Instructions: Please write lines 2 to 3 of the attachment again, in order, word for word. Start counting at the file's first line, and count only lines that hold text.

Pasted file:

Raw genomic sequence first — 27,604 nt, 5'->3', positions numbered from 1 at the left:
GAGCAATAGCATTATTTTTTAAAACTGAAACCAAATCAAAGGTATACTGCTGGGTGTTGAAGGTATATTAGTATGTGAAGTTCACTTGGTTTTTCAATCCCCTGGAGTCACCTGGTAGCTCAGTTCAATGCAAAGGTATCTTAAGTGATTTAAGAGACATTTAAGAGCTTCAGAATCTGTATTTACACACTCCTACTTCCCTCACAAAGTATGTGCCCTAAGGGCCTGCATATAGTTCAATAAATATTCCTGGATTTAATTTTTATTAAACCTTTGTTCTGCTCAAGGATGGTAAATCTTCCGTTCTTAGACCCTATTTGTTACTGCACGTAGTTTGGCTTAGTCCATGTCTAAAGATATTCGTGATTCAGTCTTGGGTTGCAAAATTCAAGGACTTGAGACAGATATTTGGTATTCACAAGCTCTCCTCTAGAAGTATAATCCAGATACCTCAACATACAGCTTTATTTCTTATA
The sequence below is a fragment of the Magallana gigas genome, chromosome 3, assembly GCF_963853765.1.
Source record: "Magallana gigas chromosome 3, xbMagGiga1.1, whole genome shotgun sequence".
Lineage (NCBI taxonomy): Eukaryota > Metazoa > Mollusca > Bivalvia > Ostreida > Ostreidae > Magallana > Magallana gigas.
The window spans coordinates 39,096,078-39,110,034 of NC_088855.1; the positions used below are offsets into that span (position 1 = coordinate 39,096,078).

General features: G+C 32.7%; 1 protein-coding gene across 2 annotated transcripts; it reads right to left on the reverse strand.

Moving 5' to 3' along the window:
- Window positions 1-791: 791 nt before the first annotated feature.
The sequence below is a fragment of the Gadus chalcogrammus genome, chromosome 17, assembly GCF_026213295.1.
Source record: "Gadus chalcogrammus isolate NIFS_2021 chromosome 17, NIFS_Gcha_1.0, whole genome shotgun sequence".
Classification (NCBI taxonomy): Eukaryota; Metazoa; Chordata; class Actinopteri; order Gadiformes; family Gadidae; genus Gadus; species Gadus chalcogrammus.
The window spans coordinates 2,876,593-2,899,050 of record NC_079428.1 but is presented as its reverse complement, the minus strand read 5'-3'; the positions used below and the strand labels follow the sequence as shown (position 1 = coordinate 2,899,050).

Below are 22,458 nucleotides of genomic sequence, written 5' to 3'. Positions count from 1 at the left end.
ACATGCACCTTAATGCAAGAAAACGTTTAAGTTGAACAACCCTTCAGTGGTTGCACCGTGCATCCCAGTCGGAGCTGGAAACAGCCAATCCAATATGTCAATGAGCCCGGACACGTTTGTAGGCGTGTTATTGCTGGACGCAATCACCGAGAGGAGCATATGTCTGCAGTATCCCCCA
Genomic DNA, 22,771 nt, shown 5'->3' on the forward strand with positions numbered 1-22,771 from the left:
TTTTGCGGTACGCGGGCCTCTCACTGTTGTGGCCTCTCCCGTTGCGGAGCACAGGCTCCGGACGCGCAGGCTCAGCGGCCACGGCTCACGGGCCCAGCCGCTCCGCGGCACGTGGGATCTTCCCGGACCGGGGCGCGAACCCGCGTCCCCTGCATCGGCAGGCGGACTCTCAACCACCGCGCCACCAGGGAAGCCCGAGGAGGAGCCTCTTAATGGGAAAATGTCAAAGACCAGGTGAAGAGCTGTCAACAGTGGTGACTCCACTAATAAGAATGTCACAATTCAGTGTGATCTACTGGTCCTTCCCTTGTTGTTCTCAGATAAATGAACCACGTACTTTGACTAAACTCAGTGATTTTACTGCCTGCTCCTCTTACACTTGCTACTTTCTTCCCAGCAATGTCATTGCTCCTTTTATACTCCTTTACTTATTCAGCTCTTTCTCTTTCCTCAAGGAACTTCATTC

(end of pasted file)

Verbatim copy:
GAGCAATAGCATTATTTTTTAAAACTGAAACCAAATCAAAGGTATACTGCTGGGTGTTGAAGGTATATTAGTATGTGAAGTTCACTTGGTTTTTCAATCCCCTGGAGTCACCTGGTAGCTCAGTTCAATGCAAAGGTATCTTAAGTGATTTAAGAGACATTTAAGAGCTTCAGAATCTGTATTTACACACTCCTACTTCCCTCACAAAGTATGTGCCCTAAGGGCCTGCATATAGTTCAATAAATATTCCTGGATTTAATTTTTATTAAACCTTTGTTCTGCTCAAGGATGGTAAATCTTCCGTTCTTAGACCCTATTTGTTACTGCACGTAGTTTGGCTTAGTCCATGTCTAAAGATATTCGTGATTCAGTCTTGGGTTGCAAAATTCAAGGACTTGAGACAGATATTTGGTATTCACAAGCTCTCCTCTAGAAGTATAATCCAGATACCTCAACATACAGCTTTATTTCTTATA
The sequence below is a fragment of the Magallana gigas genome, chromosome 3, assembly GCF_963853765.1.